I had her open the record player towards the end of giftunwrapping, and first let her open gifts from her parents, along with thecalendars, Lush body spray, pajamas, and stocking items. She’d been so happy toopen her turntable that she said, “I love you” and kissed me that Christmasmorning in front of her family—her dad included.
Although Jas nor I had told her dad about us, we made someassumptions that he knew. At this point, it wasn’t that Jas didn’t want him to know, but she didn’t want to have to tell him. A few of his comments let us know that we wouldn’t have to.
A few weeks previous, Jas and I had a small argument (oversomething I can’t remember now) in the kitchen before leaving for town, and Martin chuckled to himself with a small “Ah, lover’s tiff,” to which Jas and I exchanged stiff expressions and then laughed about once we made it out of the house. Later on, while walking to a Greggs with the family and talking about Jas’ cousin’s kids, Martin stated, “I could imagine you two adopting kids.” Even though I wouldn’t call myself a fan of Martin, his words and small nods of acknowledgment of our relationship touched me in ways I was expecting.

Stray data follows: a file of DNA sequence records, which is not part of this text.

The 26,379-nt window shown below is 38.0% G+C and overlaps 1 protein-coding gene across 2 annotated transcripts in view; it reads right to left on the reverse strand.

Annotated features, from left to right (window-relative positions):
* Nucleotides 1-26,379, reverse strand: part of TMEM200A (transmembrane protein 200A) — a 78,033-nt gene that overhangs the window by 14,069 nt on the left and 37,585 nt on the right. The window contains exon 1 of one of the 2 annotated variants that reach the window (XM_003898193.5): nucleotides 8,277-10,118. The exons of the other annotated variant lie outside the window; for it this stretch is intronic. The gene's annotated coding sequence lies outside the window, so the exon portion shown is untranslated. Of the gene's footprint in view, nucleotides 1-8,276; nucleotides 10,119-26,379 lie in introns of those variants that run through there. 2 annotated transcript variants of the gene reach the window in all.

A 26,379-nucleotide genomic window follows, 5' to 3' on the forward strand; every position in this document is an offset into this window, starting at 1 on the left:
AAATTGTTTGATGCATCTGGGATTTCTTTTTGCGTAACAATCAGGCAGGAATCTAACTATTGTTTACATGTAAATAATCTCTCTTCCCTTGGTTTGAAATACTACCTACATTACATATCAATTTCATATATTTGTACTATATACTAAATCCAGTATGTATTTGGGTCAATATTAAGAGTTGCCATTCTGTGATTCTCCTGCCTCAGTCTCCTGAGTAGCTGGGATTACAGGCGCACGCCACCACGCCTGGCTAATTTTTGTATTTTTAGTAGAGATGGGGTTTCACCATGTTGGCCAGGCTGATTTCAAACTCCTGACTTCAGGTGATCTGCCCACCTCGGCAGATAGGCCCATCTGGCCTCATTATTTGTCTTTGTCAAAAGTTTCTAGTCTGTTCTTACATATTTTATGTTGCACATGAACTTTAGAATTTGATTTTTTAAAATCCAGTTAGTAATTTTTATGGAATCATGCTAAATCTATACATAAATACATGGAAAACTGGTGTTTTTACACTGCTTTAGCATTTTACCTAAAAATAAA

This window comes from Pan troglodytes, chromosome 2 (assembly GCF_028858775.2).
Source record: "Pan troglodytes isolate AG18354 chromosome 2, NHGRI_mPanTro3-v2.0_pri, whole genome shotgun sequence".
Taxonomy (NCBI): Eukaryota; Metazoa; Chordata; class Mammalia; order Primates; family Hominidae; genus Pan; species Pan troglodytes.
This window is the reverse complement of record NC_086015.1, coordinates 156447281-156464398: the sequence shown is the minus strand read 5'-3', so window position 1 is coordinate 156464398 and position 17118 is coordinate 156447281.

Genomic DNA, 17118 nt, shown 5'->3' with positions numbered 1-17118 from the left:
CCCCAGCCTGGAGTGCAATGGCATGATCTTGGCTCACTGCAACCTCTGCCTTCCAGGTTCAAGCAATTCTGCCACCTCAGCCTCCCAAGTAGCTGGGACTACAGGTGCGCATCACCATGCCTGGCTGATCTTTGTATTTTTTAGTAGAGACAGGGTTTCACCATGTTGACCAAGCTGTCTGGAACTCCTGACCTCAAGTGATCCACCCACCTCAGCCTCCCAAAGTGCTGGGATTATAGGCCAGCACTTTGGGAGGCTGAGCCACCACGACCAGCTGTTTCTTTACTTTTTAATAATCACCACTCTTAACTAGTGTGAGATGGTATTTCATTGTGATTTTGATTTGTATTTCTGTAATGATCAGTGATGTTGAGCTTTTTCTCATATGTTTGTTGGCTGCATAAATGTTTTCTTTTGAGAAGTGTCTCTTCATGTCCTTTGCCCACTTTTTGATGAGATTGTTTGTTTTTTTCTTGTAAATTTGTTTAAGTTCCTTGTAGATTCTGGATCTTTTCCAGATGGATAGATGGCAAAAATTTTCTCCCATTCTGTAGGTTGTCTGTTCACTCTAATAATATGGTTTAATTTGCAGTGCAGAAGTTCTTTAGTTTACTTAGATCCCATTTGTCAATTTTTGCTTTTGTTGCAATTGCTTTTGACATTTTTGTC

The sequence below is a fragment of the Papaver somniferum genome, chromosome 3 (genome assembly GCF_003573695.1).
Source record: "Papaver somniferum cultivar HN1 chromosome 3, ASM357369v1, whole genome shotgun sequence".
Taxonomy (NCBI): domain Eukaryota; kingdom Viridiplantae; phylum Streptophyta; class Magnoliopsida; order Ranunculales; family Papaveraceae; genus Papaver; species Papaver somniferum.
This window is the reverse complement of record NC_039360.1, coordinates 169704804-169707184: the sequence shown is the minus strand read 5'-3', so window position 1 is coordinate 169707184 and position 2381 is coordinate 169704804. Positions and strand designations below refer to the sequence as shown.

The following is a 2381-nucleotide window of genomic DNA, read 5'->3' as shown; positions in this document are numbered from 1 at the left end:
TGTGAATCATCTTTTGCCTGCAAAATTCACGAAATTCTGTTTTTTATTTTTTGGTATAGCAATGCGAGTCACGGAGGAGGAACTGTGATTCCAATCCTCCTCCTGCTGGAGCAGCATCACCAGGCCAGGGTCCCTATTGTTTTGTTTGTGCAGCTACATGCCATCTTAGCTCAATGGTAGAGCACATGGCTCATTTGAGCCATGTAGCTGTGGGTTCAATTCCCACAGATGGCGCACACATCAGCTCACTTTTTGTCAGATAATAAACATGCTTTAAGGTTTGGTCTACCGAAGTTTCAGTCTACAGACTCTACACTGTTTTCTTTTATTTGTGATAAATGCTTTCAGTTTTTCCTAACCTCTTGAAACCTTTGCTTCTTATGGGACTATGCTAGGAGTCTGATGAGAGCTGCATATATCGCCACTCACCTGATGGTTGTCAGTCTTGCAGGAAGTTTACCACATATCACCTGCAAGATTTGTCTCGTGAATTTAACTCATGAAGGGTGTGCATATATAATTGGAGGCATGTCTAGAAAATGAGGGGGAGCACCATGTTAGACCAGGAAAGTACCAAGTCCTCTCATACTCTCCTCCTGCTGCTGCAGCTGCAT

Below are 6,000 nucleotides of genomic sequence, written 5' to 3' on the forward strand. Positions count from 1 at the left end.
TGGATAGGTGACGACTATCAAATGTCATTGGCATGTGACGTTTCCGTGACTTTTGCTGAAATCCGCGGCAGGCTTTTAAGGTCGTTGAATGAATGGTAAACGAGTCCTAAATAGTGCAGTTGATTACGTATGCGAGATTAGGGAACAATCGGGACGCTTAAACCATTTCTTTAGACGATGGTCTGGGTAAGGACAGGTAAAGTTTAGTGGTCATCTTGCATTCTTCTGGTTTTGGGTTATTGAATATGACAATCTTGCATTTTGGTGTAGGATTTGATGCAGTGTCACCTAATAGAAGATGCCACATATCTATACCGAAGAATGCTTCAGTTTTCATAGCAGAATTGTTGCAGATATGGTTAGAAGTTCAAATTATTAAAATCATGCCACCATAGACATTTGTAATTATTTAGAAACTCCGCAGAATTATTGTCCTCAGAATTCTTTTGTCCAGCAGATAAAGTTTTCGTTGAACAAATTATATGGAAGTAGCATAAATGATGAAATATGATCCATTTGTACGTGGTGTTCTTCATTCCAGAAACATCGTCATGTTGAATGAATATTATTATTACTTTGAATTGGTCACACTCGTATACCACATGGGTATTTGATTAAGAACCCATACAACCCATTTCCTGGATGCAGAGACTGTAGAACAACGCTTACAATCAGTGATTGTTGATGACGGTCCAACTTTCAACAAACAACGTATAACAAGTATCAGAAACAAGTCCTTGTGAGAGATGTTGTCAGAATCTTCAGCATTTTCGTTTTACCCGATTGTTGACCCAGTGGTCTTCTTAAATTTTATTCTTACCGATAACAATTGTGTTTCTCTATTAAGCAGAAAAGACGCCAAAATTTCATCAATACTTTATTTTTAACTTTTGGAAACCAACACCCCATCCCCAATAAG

Martin and Jas’ mum, Sarah, gave me lots of my favorite chocolates and Lush soaps. Jas also got me a Lush gift box, filled with bath bombs, more soaps, bubble bars, and lip scrub. (Even her grandparents got me soap, which started to worry me a tad about my body odor.) Possibly my favorite gift was a pink long-sleeve Adidas shirt, which I suspect Jas bought for me so I would stop stealing hers.